How Is An EMG Test Done?
An EMG test is usually done in two parts. First is the nerve conduction study, done by an experienced technologist who sticks recording electrodes to the skin near a specific muscle or nerve, then applies an electrical stimulus to the skin at one or more sites along the course of the nerve. An electrician might use a similar procedure when testing an electric circuit – putting a signal in one end of the wire and measuring what comes out the other end. The EMG machine shows the electrical response of the nerve or muscle on a computer monitor, giving an immediate indication of the health of that nerve.
The second part of the test – if judged necessary – is needle EMG. This part is done by the physician and does not involve electric stimulation. Instead, an electrode resembling an acupuncture pin is inserted into muscle tissue where it acts as an antenna for recording electrical activity. Nerve and muscle diseases alter the pattern of electrical activity in muscles.
How Long Does It Take to Do an EMG Test?
At our clinic, the physician will typically examine you and take a full medical history prior to testing, in order to decide which tests are necessary. The number of nerves and muscles tested will depend on your symptoms, and also on the results emerging from the nerves and muscles already tested. Finally, the physician will discuss the results and treatment options with you. The entire session lasts on average about 45 minutes – less for simple cases, more for complex.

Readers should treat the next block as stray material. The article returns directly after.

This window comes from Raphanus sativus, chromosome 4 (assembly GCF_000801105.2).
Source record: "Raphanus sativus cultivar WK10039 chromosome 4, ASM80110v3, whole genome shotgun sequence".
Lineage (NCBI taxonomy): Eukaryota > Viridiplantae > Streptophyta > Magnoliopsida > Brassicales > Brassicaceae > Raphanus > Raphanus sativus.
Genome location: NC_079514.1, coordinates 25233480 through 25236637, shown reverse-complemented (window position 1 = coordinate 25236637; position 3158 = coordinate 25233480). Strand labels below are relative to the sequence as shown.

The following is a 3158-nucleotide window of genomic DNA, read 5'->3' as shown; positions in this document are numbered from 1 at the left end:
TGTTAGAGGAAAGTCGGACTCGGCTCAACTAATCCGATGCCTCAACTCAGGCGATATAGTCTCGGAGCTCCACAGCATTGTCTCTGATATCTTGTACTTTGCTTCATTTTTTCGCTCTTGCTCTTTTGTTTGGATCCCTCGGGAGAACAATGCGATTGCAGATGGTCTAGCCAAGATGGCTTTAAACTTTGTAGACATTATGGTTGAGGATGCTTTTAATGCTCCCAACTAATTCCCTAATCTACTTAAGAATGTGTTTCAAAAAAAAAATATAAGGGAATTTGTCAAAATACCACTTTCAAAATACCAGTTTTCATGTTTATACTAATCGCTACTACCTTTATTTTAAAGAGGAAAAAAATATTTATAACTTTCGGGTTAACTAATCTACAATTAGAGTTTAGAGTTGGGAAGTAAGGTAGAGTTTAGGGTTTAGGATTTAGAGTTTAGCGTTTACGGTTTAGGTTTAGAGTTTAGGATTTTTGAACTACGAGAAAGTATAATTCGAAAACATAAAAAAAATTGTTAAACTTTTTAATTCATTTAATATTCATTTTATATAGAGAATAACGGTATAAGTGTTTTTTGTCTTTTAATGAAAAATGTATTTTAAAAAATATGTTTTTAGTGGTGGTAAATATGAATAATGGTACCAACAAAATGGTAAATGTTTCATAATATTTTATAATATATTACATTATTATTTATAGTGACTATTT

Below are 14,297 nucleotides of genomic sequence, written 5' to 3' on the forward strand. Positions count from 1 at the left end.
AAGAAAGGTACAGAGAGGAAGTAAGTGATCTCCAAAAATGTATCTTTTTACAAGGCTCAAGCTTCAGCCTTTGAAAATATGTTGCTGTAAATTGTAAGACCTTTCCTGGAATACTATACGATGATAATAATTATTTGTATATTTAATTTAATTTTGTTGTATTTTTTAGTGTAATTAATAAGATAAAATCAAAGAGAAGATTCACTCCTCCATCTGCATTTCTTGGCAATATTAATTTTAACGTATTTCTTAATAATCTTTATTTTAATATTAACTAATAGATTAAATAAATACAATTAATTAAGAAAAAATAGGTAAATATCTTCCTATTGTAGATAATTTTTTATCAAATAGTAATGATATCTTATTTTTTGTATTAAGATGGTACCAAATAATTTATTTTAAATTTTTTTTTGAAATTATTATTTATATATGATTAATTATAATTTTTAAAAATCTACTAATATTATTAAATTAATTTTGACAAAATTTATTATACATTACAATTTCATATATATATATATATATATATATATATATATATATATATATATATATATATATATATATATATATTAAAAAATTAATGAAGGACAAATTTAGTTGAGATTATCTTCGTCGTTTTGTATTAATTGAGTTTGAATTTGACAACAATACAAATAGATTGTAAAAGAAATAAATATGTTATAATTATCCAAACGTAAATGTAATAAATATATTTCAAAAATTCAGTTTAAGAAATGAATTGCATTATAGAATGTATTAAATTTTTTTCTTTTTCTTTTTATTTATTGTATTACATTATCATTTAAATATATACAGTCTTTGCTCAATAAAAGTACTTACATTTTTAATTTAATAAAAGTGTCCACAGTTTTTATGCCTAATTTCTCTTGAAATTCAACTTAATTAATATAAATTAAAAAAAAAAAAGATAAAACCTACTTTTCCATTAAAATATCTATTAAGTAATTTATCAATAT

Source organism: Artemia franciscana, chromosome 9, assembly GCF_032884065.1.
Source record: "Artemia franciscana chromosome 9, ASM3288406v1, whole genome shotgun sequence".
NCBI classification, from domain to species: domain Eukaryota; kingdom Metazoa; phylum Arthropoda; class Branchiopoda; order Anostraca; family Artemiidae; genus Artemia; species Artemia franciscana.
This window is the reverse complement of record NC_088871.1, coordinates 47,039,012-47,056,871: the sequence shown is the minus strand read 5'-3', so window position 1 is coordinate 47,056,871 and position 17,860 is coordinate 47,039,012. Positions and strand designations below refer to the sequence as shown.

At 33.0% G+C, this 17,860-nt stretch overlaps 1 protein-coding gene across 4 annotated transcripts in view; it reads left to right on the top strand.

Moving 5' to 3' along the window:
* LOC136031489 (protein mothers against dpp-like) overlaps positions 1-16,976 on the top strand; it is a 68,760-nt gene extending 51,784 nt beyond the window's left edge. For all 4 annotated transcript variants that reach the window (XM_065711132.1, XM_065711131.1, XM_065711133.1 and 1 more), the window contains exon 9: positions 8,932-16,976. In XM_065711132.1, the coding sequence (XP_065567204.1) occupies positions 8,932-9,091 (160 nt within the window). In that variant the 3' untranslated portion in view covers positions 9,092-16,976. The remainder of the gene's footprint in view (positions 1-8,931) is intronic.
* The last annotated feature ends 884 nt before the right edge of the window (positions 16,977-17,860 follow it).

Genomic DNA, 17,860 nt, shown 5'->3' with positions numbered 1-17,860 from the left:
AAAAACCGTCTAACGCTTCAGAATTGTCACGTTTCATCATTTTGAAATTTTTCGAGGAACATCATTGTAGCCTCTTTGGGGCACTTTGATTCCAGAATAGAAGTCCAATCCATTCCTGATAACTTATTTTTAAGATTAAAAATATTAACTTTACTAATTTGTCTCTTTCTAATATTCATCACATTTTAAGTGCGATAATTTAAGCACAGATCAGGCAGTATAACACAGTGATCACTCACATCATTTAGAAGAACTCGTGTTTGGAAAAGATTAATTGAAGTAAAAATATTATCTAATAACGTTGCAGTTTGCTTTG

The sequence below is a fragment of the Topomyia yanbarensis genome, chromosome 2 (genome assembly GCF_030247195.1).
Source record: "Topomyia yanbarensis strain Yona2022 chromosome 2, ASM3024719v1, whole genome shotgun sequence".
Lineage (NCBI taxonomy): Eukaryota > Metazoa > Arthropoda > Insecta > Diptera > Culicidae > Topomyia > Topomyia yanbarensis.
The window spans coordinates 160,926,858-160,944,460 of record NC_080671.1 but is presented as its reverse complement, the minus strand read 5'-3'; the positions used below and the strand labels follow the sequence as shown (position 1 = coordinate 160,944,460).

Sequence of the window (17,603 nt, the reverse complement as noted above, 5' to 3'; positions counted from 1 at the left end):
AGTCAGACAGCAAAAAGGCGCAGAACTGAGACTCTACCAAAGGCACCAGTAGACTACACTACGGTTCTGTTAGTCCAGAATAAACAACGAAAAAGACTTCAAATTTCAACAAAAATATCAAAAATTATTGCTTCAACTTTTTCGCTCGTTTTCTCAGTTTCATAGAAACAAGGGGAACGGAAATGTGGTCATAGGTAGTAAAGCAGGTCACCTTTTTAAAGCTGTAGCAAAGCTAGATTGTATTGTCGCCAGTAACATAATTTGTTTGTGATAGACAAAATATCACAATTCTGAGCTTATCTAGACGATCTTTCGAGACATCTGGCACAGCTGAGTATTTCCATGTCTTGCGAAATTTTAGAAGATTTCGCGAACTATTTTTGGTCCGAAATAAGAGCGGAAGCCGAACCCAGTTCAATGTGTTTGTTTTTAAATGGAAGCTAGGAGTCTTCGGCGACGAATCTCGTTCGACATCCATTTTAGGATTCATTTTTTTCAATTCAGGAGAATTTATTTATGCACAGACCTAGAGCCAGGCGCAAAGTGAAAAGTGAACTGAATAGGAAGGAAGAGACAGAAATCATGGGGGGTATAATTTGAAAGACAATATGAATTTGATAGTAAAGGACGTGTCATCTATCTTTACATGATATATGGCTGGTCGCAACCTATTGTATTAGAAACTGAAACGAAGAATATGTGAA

Does The Test Hurt?
The tests are uncomfortable, but almost everyone tolerates them quite well. The electrical stimulation causes some discomfort, similar to that odd feeling you get in your little finger when you tap your “funny bone” at the elbow. The needle electrode also causes some discomfort, although it should be less painful than an injection because first, nothing is being injected and second, our needles are very finely tapered and are Teflon© coated. Note also that the needles are single-use: each client gets a new one to eliminate the possibility of transmitting infections. After-effects of the testing may include some tenderness or slight bruising in the muscles that were examined by needle, and will not affect your walking, driving or any of your other usual activities.